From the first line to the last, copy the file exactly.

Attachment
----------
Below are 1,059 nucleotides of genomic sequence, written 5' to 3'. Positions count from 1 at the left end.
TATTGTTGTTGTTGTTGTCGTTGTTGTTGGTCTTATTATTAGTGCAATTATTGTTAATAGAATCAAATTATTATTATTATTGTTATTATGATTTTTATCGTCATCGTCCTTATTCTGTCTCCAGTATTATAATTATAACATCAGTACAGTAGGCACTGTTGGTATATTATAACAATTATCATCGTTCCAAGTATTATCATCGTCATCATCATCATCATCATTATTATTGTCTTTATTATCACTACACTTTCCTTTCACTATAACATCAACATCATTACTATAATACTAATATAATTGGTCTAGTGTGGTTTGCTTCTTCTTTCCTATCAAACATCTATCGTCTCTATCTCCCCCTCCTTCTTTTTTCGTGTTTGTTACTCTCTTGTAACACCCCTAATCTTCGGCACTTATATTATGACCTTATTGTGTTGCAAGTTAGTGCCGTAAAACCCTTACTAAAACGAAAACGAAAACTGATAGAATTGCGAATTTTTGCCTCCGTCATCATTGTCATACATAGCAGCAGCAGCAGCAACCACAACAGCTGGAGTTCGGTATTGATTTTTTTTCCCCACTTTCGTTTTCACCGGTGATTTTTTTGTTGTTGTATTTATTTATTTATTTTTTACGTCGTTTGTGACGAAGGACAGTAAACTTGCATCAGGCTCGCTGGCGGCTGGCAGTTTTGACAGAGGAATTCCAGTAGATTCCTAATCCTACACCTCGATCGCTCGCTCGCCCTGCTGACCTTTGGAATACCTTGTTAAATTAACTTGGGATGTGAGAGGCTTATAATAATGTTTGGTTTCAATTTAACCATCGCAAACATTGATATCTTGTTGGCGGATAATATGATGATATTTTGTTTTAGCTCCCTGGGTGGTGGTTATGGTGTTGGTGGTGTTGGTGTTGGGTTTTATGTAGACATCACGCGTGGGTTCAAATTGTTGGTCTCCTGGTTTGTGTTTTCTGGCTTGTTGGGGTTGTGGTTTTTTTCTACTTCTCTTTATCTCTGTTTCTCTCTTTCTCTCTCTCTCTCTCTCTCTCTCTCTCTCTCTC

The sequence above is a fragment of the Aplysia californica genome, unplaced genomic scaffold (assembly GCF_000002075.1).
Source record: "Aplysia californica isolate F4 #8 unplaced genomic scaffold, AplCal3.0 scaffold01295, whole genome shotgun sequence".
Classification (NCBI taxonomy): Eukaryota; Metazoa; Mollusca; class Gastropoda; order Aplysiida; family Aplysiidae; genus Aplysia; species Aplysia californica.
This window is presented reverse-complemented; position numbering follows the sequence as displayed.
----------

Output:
Below are 1,059 nucleotides of genomic sequence, written 5' to 3'. Positions count from 1 at the left end.
TATTGTTGTTGTTGTTGTCGTTGTTGTTGGTCTTATTATTAGTGCAATTATTGTTAATAGAATCAAATTATTATTATTATTGTTATTATGATTTTTATCGTCATCGTCCTTATTCTGTCTCCAGTATTATAATTATAACATCAGTACAGTAGGCACTGTTGGTATATTATAACAATTATCATCGTTCCAAGTATTATCATCGTCATCATCATCATCATCATTATTATTGTCTTTATTATCACTACACTTTCCTTTCACTATAACATCAACATCATTACTATAATACTAATATAATTGGTCTAGTGTGGTTTGCTTCTTCTTTCCTATCAAACATCTATCGTCTCTATCTCCCCCTCCTTCTTTTTTCGTGTTTGTTACTCTCTTGTAACACCCCTAATCTTCGGCACTTATATTATGACCTTATTGTGTTGCAAGTTAGTGCCGTAAAACCCTTACTAAAACGAAAACGAAAACTGATAGAATTGCGAATTTTTGCCTCCGTCATCATTGTCATACATAGCAGCAGCAGCAGCAACCACAACAGCTGGAGTTCGGTATTGATTTTTTTTCCCCACTTTCGTTTTCACCGGTGATTTTTTTGTTGTTGTATTTATTTATTTATTTTTTACGTCGTTTGTGACGAAGGACAGTAAACTTGCATCAGGCTCGCTGGCGGCTGGCAGTTTTGACAGAGGAATTCCAGTAGATTCCTAATCCTACACCTCGATCGCTCGCTCGCCCTGCTGACCTTTGGAATACCTTGTTAAATTAACTTGGGATGTGAGAGGCTTATAATAATGTTTGGTTTCAATTTAACCATCGCAAACATTGATATCTTGTTGGCGGATAATATGATGATATTTTGTTTTAGCTCCCTGGGTGGTGGTTATGGTGTTGGTGGTGTTGGTGTTGGGTTTTATGTAGACATCACGCGTGGGTTCAAATTGTTGGTCTCCTGGTTTGTGTTTTCTGGCTTGTTGGGGTTGTGGTTTTTTTCTACTTCTCTTTATCTCTGTTTCTCTCTTTCTCTCTCTCTCTCTCTCTCTCTCTCTCTCTCTC

The sequence above is a fragment of the Aplysia californica genome, unplaced genomic scaffold (assembly GCF_000002075.1).
Source record: "Aplysia californica isolate F4 #8 unplaced genomic scaffold, AplCal3.0 scaffold01295, whole genome shotgun sequence".
Classification (NCBI taxonomy): Eukaryota; Metazoa; Mollusca; class Gastropoda; order Aplysiida; family Aplysiidae; genus Aplysia; species Aplysia californica.
This window is presented reverse-complemented; position numbering follows the sequence as displayed.